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‘Don’t count on me’ to do abortions, say Latin American doctors in new video campaign

'To care, respect and protect life is the essence of our profession.'
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By Sofia Vazquez-Mellado

By Sofia Vazquez-Mellado

SANTIAGO DE CHILE, June 10, 2015 (LifeSiteNews) – Groups of Chilean and Peruvian doctors recently launched video campaigns in their respective countries to tell fellow citizens that they will refuse to cooperate if abortion is legalized.

“We chose to become health professionals to accompany, protect and take care of everyone’s life,” say Chilean students in their video titled “Don’t Count on Me,” which is part of the “Nadie Sobra” (No One is Expendable) movement started by a woman who was told her now 9-year-old boy was “unviable.”

“If you are thinking we will perform abortions, don’t count on me, because in Chile no one is expendable,” a doctor says in one announcement.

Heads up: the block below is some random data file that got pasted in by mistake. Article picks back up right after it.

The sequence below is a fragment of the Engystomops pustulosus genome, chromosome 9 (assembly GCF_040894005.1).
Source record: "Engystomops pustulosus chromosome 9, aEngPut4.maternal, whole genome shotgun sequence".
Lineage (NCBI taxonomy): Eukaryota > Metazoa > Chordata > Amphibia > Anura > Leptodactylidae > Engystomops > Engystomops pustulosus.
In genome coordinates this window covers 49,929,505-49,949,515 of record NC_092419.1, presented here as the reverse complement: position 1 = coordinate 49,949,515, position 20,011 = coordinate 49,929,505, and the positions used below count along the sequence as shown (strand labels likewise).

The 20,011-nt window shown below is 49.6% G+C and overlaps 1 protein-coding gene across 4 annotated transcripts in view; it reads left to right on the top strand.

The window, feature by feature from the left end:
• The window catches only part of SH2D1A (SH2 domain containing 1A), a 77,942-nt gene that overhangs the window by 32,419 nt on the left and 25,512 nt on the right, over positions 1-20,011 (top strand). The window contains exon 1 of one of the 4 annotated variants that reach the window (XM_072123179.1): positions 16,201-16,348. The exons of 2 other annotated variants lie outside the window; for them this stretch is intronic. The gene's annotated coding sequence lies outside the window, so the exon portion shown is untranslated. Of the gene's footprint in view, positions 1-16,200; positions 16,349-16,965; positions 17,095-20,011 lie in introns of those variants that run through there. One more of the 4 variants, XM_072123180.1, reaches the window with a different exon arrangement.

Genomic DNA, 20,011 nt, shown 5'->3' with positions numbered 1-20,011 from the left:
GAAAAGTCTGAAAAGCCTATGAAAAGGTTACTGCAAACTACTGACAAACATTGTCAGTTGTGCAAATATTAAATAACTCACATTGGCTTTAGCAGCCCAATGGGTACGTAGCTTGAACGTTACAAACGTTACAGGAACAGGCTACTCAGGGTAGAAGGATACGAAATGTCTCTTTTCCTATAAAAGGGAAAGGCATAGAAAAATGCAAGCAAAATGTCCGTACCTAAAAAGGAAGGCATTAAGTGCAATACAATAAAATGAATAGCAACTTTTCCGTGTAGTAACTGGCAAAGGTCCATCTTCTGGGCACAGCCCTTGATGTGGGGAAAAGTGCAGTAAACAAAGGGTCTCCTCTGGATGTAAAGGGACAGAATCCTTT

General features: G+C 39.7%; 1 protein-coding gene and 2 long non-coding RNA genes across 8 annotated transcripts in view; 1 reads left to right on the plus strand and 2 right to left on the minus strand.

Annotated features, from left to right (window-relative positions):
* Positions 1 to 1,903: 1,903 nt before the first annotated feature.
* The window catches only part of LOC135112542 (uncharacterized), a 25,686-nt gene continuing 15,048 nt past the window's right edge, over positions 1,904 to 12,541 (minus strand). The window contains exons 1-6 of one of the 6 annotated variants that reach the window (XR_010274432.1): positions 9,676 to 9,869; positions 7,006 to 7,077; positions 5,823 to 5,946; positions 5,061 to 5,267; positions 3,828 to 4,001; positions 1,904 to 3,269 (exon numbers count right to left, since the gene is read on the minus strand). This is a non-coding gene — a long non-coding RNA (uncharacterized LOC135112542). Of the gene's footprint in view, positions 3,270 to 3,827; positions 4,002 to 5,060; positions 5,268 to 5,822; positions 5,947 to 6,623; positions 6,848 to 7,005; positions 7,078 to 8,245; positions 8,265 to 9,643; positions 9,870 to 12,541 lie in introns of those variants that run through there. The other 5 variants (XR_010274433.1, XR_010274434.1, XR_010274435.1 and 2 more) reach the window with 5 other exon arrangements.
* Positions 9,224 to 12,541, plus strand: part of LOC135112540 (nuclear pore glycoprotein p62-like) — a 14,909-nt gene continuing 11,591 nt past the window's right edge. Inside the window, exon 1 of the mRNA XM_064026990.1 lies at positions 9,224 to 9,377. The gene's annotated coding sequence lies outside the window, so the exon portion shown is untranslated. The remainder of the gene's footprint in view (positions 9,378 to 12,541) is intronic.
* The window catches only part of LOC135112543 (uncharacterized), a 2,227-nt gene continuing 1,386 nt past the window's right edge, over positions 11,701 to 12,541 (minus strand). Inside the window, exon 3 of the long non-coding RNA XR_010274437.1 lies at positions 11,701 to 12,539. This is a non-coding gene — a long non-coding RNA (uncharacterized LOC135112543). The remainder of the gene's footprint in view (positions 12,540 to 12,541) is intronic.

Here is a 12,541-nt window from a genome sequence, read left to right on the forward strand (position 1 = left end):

“To care, respect and protect life is the essence of our profession,” say Peru physicians in their video. “The conceived baby, whether planned or not, has the right to be born, and nobody has the right to suppress its life,” they concluded.

Pictures from doctors all over Latin America holding banners that read “don’t count on me,” have swarmed the campaign’s Facebook page and their video has gotten almost 6,000 “likes”.

The Peruvian campaign is titled As Innocent as You and began last month when the country’s National Congress was evaluating the decriminalization of abortion in cases of rape after several feminist NGOs presented the proposal.

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In Peru abortions are legal if the life or health of the mother are at risk.

The Hippocratic Oath, to which all doctors swear, states in its original version: “I will give no sort of medicine to any pregnant woman, with a view to destroy the child. In purity and holiness I will guard my life and my art.” However, modern versions often eliminate any reference to abortion or euthanasia.

Chile has a total ban on abortion and boasts the lowest maternal mortality rate in Latin America. President Bachelet is seeking to legalize it in cases of rape, when the life or health of the mother are at risk, and when the baby is ‘unviable.’

On May 26, the Peruvian Congress voted not to broaden the country’s current abortion law.


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